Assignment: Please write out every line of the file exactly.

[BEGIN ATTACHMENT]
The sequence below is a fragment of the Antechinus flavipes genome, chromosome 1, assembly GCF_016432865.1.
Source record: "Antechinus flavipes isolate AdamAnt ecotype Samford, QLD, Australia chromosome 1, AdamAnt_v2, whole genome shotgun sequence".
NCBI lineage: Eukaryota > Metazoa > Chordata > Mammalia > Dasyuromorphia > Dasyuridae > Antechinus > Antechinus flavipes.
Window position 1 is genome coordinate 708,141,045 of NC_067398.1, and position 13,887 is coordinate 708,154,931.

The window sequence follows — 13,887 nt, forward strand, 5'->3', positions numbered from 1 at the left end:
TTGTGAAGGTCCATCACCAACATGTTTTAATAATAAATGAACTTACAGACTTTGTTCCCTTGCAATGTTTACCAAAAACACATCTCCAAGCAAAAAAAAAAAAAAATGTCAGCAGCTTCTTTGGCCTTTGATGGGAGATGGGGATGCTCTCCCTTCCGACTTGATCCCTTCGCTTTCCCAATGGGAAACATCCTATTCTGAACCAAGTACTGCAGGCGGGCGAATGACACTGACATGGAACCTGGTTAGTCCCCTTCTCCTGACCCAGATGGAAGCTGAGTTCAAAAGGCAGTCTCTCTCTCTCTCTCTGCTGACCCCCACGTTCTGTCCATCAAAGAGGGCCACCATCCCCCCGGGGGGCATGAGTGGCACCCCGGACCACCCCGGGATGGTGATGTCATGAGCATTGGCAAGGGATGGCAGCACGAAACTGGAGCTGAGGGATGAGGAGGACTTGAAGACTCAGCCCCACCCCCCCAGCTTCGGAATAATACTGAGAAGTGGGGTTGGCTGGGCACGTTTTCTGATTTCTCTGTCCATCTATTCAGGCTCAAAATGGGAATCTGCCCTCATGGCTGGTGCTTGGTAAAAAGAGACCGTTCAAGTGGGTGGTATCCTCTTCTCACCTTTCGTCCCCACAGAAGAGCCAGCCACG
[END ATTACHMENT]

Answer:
The sequence below is a fragment of the Antechinus flavipes genome, chromosome 1, assembly GCF_016432865.1.
Source record: "Antechinus flavipes isolate AdamAnt ecotype Samford, QLD, Australia chromosome 1, AdamAnt_v2, whole genome shotgun sequence".
NCBI lineage: Eukaryota > Metazoa > Chordata > Mammalia > Dasyuromorphia > Dasyuridae > Antechinus > Antechinus flavipes.
Window position 1 is genome coordinate 708,141,045 of NC_067398.1, and position 13,887 is coordinate 708,154,931.

The window sequence follows — 13,887 nt, forward strand, 5'->3', positions numbered from 1 at the left end:
TTGTGAAGGTCCATCACCAACATGTTTTAATAATAAATGAACTTACAGACTTTGTTCCCTTGCAATGTTTACCAAAAACACATCTCCAAGCAAAAAAAAAAAAAAATGTCAGCAGCTTCTTTGGCCTTTGATGGGAGATGGGGATGCTCTCCCTTCCGACTTGATCCCTTCGCTTTCCCAATGGGAAACATCCTATTCTGAACCAAGTACTGCAGGCGGGCGAATGACACTGACATGGAACCTGGTTAGTCCCCTTCTCCTGACCCAGATGGAAGCTGAGTTCAAAAGGCAGTCTCTCTCTCTCTCTCTGCTGACCCCCACGTTCTGTCCATCAAAGAGGGCCACCATCCCCCCGGGGGGCATGAGTGGCACCCCGGACCACCCCGGGATGGTGATGTCATGAGCATTGGCAAGGGATGGCAGCACGAAACTGGAGCTGAGGGATGAGGAGGACTTGAAGACTCAGCCCCACCCCCCCAGCTTCGGAATAATACTGAGAAGTGGGGTTGGCTGGGCACGTTTTCTGATTTCTCTGTCCATCTATTCAGGCTCAAAATGGGAATCTGCCCTCATGGCTGGTGCTTGGTAAAAAGAGACCGTTCAAGTGGGTGGTATCCTCTTCTCACCTTTCGTCCCCACAGAAGAGCCAGCCACG